…but to teach us a good lesson.
When first reading this poem, my first reaction was literally, “What did I just read?” I took out a highlighter and a pen and then read it again. I highlighted what I wanted to contemplate more. These are the quotes the stood out to me, and my thoughts about them:
“Be glad of water, but don’t forget
The lurking frost in the earth beneath
That will steal forth after the sun is set
And show on the water its crystal teeth.”
In my initial reading of the poem, this was the first stanza that stumped me. The author of this poem has taken great time to discuss the beauties of nature and the seasons, to only end it off by saying that the frost will eventually show “its crystal teeth.” The surface is appealing. Nature has this methodic rhythm that emphasizes order. There is a sense of security knowing when “the sun [is] warm but the wind [is] chill” that we are in the month of May. However, beneath the surface of what we see, could be a different reality. There is a difference between what we desire and what is necessary, and both might not accurately reveal themselves to us if we are not cognizant of intentions.
This led me to consider how we consider the intentions of our actions. How do we evaluate ourselves? Are we helping the old lady cross the road because it will earn us brownie points in the minds of our colleagues, or are we present because helping the elderly is what we should do? Not only should we consider our actions, but we must also be aware of those around us. Are they making decisions that benefit only them?
Here in Washington D.C., I have come to learn that a situation is not always what it seems. When it comes to personal endeavors, or in a professional setting, I have learned we must always ask the “why” and “how.” Politics can be very misleading. What is always presented to the public is not what is actually happening in the boardroom. What people say might not always be what they mean. In our personal lives, it is necessary to evaluate if people only desire friendship for personal gain.
“They thought all chopping was theirs of right.
Men of the woods and lumberjacks,
They judged me by their appropriate tool.
Except as a fellow handled an ax
They had no way of knowing a fool.”
I think of this as the “in-group” portraying the “out-group” as undeserving or unworthy. Perhaps it can be better interpreted as entitlement. Those who come along the life path may feel as if they deserve the job or the promotion above others. These lines of the poem emphasize the importance of knowing one’s ability and worth. I liken this to the idea that the world of politics is a man’s world. It will only be a man’s world if we allow it to be. Some may only judge my talents on what they determine is the “appropriate tool.” But, I am aware of bias and the harsh realities. This was one of the first lessons that Marcus, one of many of our bosses, instilled in the interns. We need to stop discounting our abilities based on age, where we came from, etc.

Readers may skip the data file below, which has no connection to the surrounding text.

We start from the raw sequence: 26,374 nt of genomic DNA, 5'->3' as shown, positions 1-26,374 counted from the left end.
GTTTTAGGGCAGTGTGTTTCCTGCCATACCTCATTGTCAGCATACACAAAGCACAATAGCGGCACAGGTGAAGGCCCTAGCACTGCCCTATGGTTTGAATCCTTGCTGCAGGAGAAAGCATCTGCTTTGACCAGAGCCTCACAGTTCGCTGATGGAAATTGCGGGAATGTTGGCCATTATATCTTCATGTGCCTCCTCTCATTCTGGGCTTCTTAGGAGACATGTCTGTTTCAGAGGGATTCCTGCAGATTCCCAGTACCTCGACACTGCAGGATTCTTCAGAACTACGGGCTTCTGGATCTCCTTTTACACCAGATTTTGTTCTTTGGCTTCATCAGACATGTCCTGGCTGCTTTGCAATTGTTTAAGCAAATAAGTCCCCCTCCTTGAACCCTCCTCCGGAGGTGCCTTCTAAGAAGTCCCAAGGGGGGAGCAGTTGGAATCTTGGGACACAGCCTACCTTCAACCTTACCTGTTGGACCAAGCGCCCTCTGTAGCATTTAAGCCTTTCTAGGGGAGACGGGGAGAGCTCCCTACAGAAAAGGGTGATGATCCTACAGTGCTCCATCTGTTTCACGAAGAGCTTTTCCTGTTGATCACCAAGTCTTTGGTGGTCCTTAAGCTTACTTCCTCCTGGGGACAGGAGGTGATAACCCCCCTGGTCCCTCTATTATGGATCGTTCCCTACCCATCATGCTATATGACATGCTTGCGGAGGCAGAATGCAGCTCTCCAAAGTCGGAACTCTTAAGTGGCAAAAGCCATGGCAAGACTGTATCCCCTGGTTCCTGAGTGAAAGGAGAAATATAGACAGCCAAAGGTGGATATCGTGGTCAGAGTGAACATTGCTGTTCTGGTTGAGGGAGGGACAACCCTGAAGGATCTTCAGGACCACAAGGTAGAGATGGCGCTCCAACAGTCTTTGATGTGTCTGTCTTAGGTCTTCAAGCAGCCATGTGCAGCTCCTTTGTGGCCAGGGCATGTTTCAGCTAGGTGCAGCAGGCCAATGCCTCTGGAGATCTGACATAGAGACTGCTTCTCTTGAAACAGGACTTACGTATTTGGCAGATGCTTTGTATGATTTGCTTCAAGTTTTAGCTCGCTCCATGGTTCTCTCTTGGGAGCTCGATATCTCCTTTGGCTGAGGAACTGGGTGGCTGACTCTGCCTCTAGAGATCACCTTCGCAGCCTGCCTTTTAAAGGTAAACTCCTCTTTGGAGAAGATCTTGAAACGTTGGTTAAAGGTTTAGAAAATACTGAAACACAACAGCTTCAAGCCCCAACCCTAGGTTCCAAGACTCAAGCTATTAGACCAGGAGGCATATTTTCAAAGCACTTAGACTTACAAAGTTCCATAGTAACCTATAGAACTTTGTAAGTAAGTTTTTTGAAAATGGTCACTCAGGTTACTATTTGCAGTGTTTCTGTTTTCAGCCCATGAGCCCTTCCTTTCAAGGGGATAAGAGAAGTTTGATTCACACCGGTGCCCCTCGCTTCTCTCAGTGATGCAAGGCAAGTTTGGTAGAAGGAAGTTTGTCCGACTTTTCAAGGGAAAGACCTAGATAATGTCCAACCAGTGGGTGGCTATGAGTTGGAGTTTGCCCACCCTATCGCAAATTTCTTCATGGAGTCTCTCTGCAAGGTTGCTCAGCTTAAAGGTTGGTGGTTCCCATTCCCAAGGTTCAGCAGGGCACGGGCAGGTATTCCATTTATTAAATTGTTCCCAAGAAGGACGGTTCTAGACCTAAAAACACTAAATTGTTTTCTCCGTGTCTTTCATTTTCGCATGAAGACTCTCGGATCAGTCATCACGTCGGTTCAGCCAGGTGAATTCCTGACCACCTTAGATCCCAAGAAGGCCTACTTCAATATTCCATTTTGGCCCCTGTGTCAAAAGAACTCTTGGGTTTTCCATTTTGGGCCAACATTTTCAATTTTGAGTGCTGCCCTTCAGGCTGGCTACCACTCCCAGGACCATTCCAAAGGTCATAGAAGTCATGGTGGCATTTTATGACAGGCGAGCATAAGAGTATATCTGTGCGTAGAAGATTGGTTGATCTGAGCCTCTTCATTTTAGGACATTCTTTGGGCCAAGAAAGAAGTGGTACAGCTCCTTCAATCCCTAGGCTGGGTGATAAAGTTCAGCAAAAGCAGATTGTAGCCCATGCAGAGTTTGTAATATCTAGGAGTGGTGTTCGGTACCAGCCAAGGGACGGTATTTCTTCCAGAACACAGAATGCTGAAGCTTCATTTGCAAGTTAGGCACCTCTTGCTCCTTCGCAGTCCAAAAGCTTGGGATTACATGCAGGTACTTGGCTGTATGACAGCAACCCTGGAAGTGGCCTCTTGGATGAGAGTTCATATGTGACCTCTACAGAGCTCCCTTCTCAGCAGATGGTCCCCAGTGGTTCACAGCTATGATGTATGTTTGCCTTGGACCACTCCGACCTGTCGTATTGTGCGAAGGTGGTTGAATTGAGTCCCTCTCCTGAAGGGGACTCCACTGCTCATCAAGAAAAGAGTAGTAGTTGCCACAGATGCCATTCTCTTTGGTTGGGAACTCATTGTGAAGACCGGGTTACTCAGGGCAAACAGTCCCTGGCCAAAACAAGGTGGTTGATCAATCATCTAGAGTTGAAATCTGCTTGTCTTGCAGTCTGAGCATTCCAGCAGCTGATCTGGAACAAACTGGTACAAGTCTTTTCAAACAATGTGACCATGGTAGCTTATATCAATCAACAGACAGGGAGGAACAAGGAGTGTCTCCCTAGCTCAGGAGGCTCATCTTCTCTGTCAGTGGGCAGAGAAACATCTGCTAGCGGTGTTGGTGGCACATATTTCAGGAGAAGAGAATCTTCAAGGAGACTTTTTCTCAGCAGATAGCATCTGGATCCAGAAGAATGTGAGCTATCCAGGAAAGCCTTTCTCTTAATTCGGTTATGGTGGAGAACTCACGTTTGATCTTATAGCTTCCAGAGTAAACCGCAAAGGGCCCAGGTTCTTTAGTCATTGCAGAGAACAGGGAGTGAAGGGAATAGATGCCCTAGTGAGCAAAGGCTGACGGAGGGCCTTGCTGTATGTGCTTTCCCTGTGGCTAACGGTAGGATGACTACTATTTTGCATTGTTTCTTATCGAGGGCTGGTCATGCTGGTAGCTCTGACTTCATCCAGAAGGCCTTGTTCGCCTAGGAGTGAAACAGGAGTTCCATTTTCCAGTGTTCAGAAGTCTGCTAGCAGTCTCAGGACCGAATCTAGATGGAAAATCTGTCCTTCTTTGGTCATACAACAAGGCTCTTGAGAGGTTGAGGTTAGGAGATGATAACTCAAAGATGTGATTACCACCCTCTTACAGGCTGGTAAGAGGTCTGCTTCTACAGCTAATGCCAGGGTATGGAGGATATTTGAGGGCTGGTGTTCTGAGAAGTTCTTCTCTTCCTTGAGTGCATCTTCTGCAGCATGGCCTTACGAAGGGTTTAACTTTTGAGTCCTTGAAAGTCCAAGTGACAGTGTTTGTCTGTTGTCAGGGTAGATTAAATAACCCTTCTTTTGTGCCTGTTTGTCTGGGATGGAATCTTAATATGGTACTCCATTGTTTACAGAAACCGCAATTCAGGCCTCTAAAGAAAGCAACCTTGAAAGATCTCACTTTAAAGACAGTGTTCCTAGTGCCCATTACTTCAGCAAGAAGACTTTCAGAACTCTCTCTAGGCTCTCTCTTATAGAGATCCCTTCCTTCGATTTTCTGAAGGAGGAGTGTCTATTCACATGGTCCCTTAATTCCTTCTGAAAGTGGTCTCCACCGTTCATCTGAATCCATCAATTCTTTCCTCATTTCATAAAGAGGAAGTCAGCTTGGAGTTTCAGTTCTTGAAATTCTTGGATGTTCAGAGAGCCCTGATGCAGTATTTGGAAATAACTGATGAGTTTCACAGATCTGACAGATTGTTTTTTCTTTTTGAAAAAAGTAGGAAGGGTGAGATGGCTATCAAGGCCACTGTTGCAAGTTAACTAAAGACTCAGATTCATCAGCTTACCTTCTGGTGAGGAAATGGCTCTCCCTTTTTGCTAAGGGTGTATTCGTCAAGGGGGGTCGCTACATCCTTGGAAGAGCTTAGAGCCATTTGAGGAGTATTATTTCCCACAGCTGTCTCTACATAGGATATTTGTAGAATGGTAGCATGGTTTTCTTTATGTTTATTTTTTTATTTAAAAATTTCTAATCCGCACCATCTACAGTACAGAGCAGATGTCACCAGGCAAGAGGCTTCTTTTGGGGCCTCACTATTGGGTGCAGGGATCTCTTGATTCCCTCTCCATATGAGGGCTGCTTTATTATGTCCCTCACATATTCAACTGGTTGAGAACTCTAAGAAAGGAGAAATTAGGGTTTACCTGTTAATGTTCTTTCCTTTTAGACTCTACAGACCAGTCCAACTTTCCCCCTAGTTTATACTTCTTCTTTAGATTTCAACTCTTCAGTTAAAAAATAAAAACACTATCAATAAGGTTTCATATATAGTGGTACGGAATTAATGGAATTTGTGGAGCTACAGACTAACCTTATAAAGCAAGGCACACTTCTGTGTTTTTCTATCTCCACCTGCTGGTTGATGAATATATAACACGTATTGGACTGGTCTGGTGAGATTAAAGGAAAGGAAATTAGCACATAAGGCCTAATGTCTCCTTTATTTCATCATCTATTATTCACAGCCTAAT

We are all at different places in our lives, and I am firm believer that comparison is the thief of joy. I appreciate the author’s slight jab towards the two tramps by using the term “appropriate tool.” Essentially, he is taking a jab at all judgers and nay-sayers.
“My object in living is to unite
My avocation and my vocation.”
This is a sophisticated/artistic way of saying that we should strive to pick a career that we love. Because of this internship experience, I believe that I have been able to find what ignites my passion. I am not sure if the lobbying world is quite the fit for me, but I believe that I am one step closer to finding where I belong. I hope that someday I can finding meaning and enjoyment in whatever path I choose.
“As my two eyes make one in sight.
Only where love and need are one,
And the work is play for mortal stakes,
Is the deed ever really done
For Heaven and the future’s sakes.”
It is sometimes crazy to think that one can work and love what they do. And, it is even greater to find purpose and a deeper meaning in one’s career path. That is what the author of this poem desires: the ability to love his career and to be doing it for the common good. The poet questions his ability to accomplish this when he states, “Is the deed ever really done…” but I think it can be done. Look at those who are truly satisfied in their jobs (First, we have to assume that they are satisfied for good and moral reasons). One will just have to ignore the individuals (the two tramps) who have judged us. In a way, I think the poet is giving us all a call to action to find what you love and do it for a greater purpose.
My time in D.C. has proven that if you do not have the desire to work in this industry, you will burn out incredibly fast. Money cannot be the main driver. You have to have the passion and the optimism that your small impact is making a difference. Although many people think that D.C. is a cynical place, it cannot be portrayed as a simple black or white issue. People come here because they have the drive to do something more, and that alone is a noble cause.
This poem taught me to strive for greatness, but greatness will be defined by my own terms. I will be discouraged at times, but the poet reminds us that our purpose is for a greater purpose.
I am sad for my time here to come to an end, and I will cherish these memories forever. Thank you, Washington D.C., for giving me the experience of a lifetime and lifelong friends. Thank you for giving me the “tools” to define my own path, and the courage to seek out my “love and need.”